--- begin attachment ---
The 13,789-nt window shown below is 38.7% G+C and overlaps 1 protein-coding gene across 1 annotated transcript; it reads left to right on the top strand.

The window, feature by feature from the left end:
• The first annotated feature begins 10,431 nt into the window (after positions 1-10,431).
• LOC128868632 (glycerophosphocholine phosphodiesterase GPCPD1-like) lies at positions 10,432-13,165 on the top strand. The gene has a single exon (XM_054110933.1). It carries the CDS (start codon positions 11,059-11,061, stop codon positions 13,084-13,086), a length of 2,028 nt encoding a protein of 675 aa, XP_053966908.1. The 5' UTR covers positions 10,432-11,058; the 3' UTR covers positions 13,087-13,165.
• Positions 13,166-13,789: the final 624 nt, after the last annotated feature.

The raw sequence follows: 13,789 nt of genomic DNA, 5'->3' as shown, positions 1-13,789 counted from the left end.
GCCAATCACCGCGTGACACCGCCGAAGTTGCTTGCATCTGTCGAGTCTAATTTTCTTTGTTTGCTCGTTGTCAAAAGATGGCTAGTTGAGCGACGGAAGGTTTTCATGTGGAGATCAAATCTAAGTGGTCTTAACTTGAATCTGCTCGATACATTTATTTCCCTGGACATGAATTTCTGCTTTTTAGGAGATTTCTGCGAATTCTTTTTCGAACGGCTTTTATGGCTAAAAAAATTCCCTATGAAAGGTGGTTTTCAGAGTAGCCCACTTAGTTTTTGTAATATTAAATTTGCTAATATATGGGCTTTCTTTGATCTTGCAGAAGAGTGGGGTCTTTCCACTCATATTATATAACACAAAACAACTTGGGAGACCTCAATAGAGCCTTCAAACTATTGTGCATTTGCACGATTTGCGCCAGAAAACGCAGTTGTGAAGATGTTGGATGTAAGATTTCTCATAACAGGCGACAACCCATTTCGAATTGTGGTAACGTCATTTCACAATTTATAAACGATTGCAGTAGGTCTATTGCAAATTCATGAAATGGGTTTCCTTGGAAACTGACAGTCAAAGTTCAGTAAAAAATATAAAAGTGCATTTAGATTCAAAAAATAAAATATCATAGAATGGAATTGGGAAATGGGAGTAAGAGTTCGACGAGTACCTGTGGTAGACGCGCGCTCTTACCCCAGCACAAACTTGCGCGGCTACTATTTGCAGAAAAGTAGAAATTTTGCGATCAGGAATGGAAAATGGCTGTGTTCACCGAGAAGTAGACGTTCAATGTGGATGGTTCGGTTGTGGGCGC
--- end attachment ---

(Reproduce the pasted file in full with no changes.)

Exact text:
The 13,789-nt window shown below is 38.7% G+C and overlaps 1 protein-coding gene across 1 annotated transcript; it reads left to right on the top strand.

The window, feature by feature from the left end:
• The first annotated feature begins 10,431 nt into the window (after positions 1-10,431).
• LOC128868632 (glycerophosphocholine phosphodiesterase GPCPD1-like) lies at positions 10,432-13,165 on the top strand. The gene has a single exon (XM_054110933.1). It carries the CDS (start codon positions 11,059-11,061, stop codon positions 13,084-13,086), a length of 2,028 nt encoding a protein of 675 aa, XP_053966908.1. The 5' UTR covers positions 10,432-11,058; the 3' UTR covers positions 13,087-13,165.
• Positions 13,166-13,789: the final 624 nt, after the last annotated feature.

The raw sequence follows: 13,789 nt of genomic DNA, 5'->3' as shown, positions 1-13,789 counted from the left end.
GCCAATCACCGCGTGACACCGCCGAAGTTGCTTGCATCTGTCGAGTCTAATTTTCTTTGTTTGCTCGTTGTCAAAAGATGGCTAGTTGAGCGACGGAAGGTTTTCATGTGGAGATCAAATCTAAGTGGTCTTAACTTGAATCTGCTCGATACATTTATTTCCCTGGACATGAATTTCTGCTTTTTAGGAGATTTCTGCGAATTCTTTTTCGAACGGCTTTTATGGCTAAAAAAATTCCCTATGAAAGGTGGTTTTCAGAGTAGCCCACTTAGTTTTTGTAATATTAAATTTGCTAATATATGGGCTTTCTTTGATCTTGCAGAAGAGTGGGGTCTTTCCACTCATATTATATAACACAAAACAACTTGGGAGACCTCAATAGAGCCTTCAAACTATTGTGCATTTGCACGATTTGCGCCAGAAAACGCAGTTGTGAAGATGTTGGATGTAAGATTTCTCATAACAGGCGACAACCCATTTCGAATTGTGGTAACGTCATTTCACAATTTATAAACGATTGCAGTAGGTCTATTGCAAATTCATGAAATGGGTTTCCTTGGAAACTGACAGTCAAAGTTCAGTAAAAAATATAAAAGTGCATTTAGATTCAAAAAATAAAATATCATAGAATGGAATTGGGAAATGGGAGTAAGAGTTCGACGAGTACCTGTGGTAGACGCGCGCTCTTACCCCAGCACAAACTTGCGCGGCTACTATTTGCAGAAAAGTAGAAATTTTGCGATCAGGAATGGAAAATGGCTGTGTTCACCGAGAAGTAGACGTTCAATGTGGATGGTTCGGTTGTGGGCGC